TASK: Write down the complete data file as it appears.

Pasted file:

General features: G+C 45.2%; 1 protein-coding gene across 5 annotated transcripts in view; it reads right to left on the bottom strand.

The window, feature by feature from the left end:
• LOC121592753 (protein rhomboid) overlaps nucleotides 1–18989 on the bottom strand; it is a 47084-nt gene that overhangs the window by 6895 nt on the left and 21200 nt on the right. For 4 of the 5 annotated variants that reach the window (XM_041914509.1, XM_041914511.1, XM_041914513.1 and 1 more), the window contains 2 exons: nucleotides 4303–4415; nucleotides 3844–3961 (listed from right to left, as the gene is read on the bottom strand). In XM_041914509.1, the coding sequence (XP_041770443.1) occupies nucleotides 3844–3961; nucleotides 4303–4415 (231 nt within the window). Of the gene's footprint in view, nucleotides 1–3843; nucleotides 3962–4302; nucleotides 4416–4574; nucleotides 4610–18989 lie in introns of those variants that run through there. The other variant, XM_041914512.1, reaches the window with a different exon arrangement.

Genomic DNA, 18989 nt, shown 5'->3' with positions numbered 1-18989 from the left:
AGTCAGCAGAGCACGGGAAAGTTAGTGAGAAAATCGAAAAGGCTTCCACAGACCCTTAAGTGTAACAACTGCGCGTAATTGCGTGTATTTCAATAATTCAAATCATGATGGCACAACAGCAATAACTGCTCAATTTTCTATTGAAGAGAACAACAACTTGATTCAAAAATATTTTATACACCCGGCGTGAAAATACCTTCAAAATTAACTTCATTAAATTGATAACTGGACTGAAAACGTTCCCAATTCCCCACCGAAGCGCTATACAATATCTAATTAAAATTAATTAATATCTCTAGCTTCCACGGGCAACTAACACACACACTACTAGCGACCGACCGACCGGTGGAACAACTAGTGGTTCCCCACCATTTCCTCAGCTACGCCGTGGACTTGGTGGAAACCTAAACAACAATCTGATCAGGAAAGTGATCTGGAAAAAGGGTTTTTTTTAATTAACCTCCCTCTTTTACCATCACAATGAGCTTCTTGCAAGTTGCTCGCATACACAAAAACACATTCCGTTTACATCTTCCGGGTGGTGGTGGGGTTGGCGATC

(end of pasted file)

General features: G+C 45.2%; 1 protein-coding gene across 5 annotated transcripts in view; it reads right to left on the bottom strand.

The window, feature by feature from the left end:
• LOC121592753 (protein rhomboid) overlaps nucleotides 1–18989 on the bottom strand; it is a 47084-nt gene that overhangs the window by 6895 nt on the left and 21200 nt on the right. For 4 of the 5 annotated variants that reach the window (XM_041914509.1, XM_041914511.1, XM_041914513.1 and 1 more), the window contains 2 exons: nucleotides 4303–4415; nucleotides 3844–3961 (listed from right to left, as the gene is read on the bottom strand). In XM_041914509.1, the coding sequence (XP_041770443.1) occupies nucleotides 3844–3961; nucleotides 4303–4415 (231 nt within the window). Of the gene's footprint in view, nucleotides 1–3843; nucleotides 3962–4302; nucleotides 4416–4574; nucleotides 4610–18989 lie in introns of those variants that run through there. The other variant, XM_041914512.1, reaches the window with a different exon arrangement.

Genomic DNA, 18989 nt, shown 5'->3' with positions numbered 1-18989 from the left:
AGTCAGCAGAGCACGGGAAAGTTAGTGAGAAAATCGAAAAGGCTTCCACAGACCCTTAAGTGTAACAACTGCGCGTAATTGCGTGTATTTCAATAATTCAAATCATGATGGCACAACAGCAATAACTGCTCAATTTTCTATTGAAGAGAACAACAACTTGATTCAAAAATATTTTATACACCCGGCGTGAAAATACCTTCAAAATTAACTTCATTAAATTGATAACTGGACTGAAAACGTTCCCAATTCCCCACCGAAGCGCTATACAATATCTAATTAAAATTAATTAATATCTCTAGCTTCCACGGGCAACTAACACACACACTACTAGCGACCGACCGACCGGTGGAACAACTAGTGGTTCCCCACCATTTCCTCAGCTACGCCGTGGACTTGGTGGAAACCTAAACAACAATCTGATCAGGAAAGTGATCTGGAAAAAGGGTTTTTTTTAATTAACCTCCCTCTTTTACCATCACAATGAGCTTCTTGCAAGTTGCTCGCATACACAAAAACACATTCCGTTTACATCTTCCGGGTGGTGGTGGGGTTGGCGATC